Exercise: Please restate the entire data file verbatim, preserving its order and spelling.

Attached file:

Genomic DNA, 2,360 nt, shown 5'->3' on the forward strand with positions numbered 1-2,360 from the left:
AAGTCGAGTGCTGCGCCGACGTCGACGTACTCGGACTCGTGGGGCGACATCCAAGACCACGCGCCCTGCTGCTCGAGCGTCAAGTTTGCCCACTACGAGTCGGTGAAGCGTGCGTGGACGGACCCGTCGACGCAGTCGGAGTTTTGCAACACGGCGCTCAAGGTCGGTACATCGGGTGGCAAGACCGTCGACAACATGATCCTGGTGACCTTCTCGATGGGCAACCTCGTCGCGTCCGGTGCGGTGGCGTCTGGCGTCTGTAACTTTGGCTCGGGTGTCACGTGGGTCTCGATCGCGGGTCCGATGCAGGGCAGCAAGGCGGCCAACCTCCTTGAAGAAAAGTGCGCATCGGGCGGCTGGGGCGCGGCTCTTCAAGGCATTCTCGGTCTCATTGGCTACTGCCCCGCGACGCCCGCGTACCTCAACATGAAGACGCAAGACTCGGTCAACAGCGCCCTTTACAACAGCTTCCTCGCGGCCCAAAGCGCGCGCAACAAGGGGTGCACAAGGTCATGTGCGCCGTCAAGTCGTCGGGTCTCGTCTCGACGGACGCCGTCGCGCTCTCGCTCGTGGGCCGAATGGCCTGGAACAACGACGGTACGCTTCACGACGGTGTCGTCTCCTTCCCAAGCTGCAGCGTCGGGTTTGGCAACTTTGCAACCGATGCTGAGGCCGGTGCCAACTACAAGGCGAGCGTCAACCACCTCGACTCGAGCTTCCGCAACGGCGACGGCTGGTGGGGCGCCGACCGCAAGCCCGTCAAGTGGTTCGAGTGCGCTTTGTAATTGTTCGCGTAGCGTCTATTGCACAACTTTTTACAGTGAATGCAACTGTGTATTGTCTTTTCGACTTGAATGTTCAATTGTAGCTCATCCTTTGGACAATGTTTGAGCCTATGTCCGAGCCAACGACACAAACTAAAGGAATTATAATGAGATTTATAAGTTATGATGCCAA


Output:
Genomic DNA, 2,360 nt, shown 5'->3' on the forward strand with positions numbered 1-2,360 from the left:
AAGTCGAGTGCTGCGCCGACGTCGACGTACTCGGACTCGTGGGGCGACATCCAAGACCACGCGCCCTGCTGCTCGAGCGTCAAGTTTGCCCACTACGAGTCGGTGAAGCGTGCGTGGACGGACCCGTCGACGCAGTCGGAGTTTTGCAACACGGCGCTCAAGGTCGGTACATCGGGTGGCAAGACCGTCGACAACATGATCCTGGTGACCTTCTCGATGGGCAACCTCGTCGCGTCCGGTGCGGTGGCGTCTGGCGTCTGTAACTTTGGCTCGGGTGTCACGTGGGTCTCGATCGCGGGTCCGATGCAGGGCAGCAAGGCGGCCAACCTCCTTGAAGAAAAGTGCGCATCGGGCGGCTGGGGCGCGGCTCTTCAAGGCATTCTCGGTCTCATTGGCTACTGCCCCGCGACGCCCGCGTACCTCAACATGAAGACGCAAGACTCGGTCAACAGCGCCCTTTACAACAGCTTCCTCGCGGCCCAAAGCGCGCGCAACAAGGGGTGCACAAGGTCATGTGCGCCGTCAAGTCGTCGGGTCTCGTCTCGACGGACGCCGTCGCGCTCTCGCTCGTGGGCCGAATGGCCTGGAACAACGACGGTACGCTTCACGACGGTGTCGTCTCCTTCCCAAGCTGCAGCGTCGGGTTTGGCAACTTTGCAACCGATGCTGAGGCCGGTGCCAACTACAAGGCGAGCGTCAACCACCTCGACTCGAGCTTCCGCAACGGCGACGGCTGGTGGGGCGCCGACCGCAAGCCCGTCAAGTGGTTCGAGTGCGCTTTGTAATTGTTCGCGTAGCGTCTATTGCACAACTTTTTACAGTGAATGCAACTGTGTATTGTCTTTTCGACTTGAATGTTCAATTGTAGCTCATCCTTTGGACAATGTTTGAGCCTATGTCCGAGCCAACGACACAAACTAAAGGAATTATAATGAGATTTATAAGTTATGATGCCAA